We likewise invite information on the technical characteristics of amateur stations that are likely to be deployed or have operated under experimental licenses in these two bands. What electric field strength generated by PLC systems operating on transmission lines would impede the operation of
amateur stations? A study conducted on a PLC system operating at 1 W at 152 kHz found that the PLC system generated an electric field strengths of 20 dbμV/m at 1 km. Would a signal with this field strength interfere with the operation of amateur stations? Given that high-voltage transmission lines generate a significant level of noise at this frequency range, how close to high-voltage transmission lines can amateur stations realistically operate? In recent years amateur stations have operated in these bands
under experimental licenses with most licenses permitting powers of between 1 to 20 watts ERP. How close did these amateur stations operate to transmission lines? Did any of these amateur stations receive
signals from PLC systems operating on transmission lines? Do the experiences of amateur stations and utilities in other countries and along the United States border with Canada yield any useful information?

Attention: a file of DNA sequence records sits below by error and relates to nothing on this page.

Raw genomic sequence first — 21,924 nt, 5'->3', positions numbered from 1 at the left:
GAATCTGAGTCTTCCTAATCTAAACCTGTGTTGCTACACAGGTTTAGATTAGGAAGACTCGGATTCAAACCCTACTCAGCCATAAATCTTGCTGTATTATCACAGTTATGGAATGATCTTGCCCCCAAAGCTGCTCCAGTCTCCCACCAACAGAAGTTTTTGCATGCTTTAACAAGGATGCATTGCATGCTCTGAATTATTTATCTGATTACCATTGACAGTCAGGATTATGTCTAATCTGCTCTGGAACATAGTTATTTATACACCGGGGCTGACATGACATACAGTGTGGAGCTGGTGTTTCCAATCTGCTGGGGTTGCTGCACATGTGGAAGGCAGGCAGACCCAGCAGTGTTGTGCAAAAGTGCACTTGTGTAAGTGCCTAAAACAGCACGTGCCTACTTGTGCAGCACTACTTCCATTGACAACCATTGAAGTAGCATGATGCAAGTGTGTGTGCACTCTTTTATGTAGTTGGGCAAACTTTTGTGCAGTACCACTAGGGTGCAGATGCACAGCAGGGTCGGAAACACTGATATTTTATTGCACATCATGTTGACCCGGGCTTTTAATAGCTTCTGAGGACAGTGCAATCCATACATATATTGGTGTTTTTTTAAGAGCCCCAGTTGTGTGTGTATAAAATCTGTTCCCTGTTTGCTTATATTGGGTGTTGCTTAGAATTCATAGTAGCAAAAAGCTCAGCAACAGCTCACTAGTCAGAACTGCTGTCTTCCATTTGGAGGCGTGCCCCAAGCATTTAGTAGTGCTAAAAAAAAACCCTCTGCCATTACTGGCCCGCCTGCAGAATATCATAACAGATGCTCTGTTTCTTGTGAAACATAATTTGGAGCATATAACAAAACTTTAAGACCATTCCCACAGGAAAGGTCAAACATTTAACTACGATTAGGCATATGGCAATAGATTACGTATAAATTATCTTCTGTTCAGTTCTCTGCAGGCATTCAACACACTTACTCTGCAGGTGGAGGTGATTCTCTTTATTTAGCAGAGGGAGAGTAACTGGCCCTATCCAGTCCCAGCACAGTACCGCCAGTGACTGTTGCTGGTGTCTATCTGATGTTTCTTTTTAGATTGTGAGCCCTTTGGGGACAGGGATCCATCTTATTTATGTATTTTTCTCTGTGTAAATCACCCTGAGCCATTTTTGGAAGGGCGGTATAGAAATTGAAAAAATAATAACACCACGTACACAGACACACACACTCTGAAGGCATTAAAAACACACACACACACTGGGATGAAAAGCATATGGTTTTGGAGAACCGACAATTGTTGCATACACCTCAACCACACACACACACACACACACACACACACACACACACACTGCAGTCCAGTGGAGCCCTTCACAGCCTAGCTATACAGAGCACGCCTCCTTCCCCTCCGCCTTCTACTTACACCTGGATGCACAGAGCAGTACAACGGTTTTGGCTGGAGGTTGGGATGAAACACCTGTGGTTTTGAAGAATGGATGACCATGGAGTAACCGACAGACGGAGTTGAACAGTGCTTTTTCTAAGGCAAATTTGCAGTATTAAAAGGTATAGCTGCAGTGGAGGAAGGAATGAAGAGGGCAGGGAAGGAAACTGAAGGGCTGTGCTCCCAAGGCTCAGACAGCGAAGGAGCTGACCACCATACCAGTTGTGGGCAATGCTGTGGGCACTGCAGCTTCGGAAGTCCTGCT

If we were to adopt our proposal to permit amateur operations only when separated by a specified distance from transmission lines, when a new transmission line is built close by an amateur station, the station either would have to relocate farther away from the transmission line or cease
operating. How should our rules address the potential for new transmission lines to be constructed closer than the specified distance to pre-existing amateur stations? We do not want to inhibit the ability of either PLC systems or amateur services to grow and expand without imposing unnecessary burdens on either. Is it possible for utilities to refrain from geographically expanding their PLC operations within the relatively small portion of the 9-490 kHz band that we are making available for amateur operations, and is this something utilities would do on their own accord, given the Part 15 status of PLC systems? Should our rules explicitly prohibit utilities from deploying new PLC systems in these bands?
....to be cont'd